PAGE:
What makes us human?
While some might turn to theology to ponder the possibilities, biologists have turned to our closest "cousin," the chimpanzee, and looked for genetic differences. New analysis finds that what sets us apart may lie more in how active our genes are, rather than in actual differences in our genetic makeups. And the biggest contrasts are found in our brains.
"It's not just one or two big differences — it's multiple ones," said Elaine Muchmore, a genetic researcher with VA San Diego Healthcare System and a professor of medicine at the University of California at San Diego. "I think this underscores how complex our differences are."
The finding could help in developing treatments for AIDS, Alzheimer's and malaria, since chimpanzees are less vulnerable to symptoms of these diseases than people.
Since the 1970s, scientists have known that chimpanzees and people share about 98.7 percent of their genes. But while the genes may be identical, the amount of work they do is not always the same — particularly in the brain.
Genes provide the blueprint for all activity and development in the body, but they require messengers in the form of RNA, a molecule that carries information, and proteins to activate their coding.
The researchers used devices known as gene chips to compare the level of activity of these genetic messengers and proteins in blood and liver samples of chimpanzees and humans and then in brain samples from both. (Samples were collected from chimpanzees and humans who had died of natural causes.)
They found that the level of genetic activity was not that different in the liver and blood samples. But in the brain, it was about five times higher.
"This supports the fact that the human brain has undergone some radical evolution," said Ajit Varki, a professor of medicine at the University of California, San Diego.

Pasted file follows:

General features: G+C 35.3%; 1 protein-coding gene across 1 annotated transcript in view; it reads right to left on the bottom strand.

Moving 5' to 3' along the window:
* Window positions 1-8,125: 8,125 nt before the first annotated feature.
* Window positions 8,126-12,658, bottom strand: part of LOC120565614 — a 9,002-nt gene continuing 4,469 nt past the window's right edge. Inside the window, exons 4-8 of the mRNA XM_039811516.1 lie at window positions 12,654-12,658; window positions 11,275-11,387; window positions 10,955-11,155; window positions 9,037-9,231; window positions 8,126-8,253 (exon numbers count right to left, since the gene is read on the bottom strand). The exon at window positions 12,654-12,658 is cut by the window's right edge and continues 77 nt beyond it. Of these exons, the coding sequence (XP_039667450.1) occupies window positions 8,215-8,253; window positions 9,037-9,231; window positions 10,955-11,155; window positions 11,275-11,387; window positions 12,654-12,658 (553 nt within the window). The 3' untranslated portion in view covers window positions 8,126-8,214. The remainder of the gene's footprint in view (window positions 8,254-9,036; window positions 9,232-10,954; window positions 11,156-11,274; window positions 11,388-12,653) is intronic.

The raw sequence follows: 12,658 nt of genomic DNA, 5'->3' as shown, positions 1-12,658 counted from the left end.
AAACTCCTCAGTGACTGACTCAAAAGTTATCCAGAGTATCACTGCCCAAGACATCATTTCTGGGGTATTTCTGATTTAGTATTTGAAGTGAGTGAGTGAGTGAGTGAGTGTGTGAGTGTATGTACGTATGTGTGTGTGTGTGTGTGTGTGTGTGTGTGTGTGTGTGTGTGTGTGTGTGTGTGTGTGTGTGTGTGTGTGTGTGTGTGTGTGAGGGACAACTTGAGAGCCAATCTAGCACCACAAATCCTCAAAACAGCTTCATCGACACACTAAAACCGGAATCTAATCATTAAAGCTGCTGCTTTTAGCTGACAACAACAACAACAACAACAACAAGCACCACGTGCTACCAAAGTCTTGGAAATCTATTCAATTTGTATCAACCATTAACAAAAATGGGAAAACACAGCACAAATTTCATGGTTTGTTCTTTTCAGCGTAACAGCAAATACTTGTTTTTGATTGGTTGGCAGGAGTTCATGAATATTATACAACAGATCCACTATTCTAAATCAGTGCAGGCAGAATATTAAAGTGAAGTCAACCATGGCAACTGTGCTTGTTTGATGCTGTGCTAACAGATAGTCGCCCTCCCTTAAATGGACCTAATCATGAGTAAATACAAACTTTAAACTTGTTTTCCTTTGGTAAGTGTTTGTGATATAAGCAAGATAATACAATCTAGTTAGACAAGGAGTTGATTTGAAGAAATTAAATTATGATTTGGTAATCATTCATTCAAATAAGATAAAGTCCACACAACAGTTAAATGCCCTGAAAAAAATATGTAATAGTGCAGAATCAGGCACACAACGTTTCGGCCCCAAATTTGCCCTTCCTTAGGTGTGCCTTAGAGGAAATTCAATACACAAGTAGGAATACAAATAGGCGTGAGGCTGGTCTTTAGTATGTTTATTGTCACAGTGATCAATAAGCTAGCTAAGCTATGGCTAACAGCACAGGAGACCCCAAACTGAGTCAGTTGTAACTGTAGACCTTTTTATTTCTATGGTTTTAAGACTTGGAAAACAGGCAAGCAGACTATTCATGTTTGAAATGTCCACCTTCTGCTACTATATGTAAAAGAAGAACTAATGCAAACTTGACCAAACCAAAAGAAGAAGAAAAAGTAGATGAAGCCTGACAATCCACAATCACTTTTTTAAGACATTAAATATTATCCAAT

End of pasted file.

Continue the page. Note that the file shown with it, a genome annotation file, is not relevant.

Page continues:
Svante Paabo of the Max Planck Institute in Leipzig, Germany, was the senior author of the study, which is appearing in this week's issue of the journal Science. Varki and Muchmore, as well as Wolfgang Enard and Philipp Khaltovich of the Max Planck Institute and researchers from the Netherlands, also contributed.
Scientists believe that humans and chimpanzees shared a common ancestor 5 million to 7 million years ago. Since then people evolved separately and developed a brain about twice the size of chimps' and the ability to speak in a language.
When first scouting for the genetic roots that account for differences between people and chimps, scientists focused on the number and kinds of genes in both.
James Sikela, a genome scientist at the University of Colorado, has been pushing to launch a chimpanzee genome project that, like the human version, would set to decode all of the genes in the animal.
"It's possible there are a few extra genes in humans or chimps," Sikela said. "But that hasn't been worked out yet because the chimp genome isn't sequenced yet."
But researchers are also learning that other factors — like the level of gene expression or how the genes are arranged inside the chromosome — might also influence the biology of chimps and humans.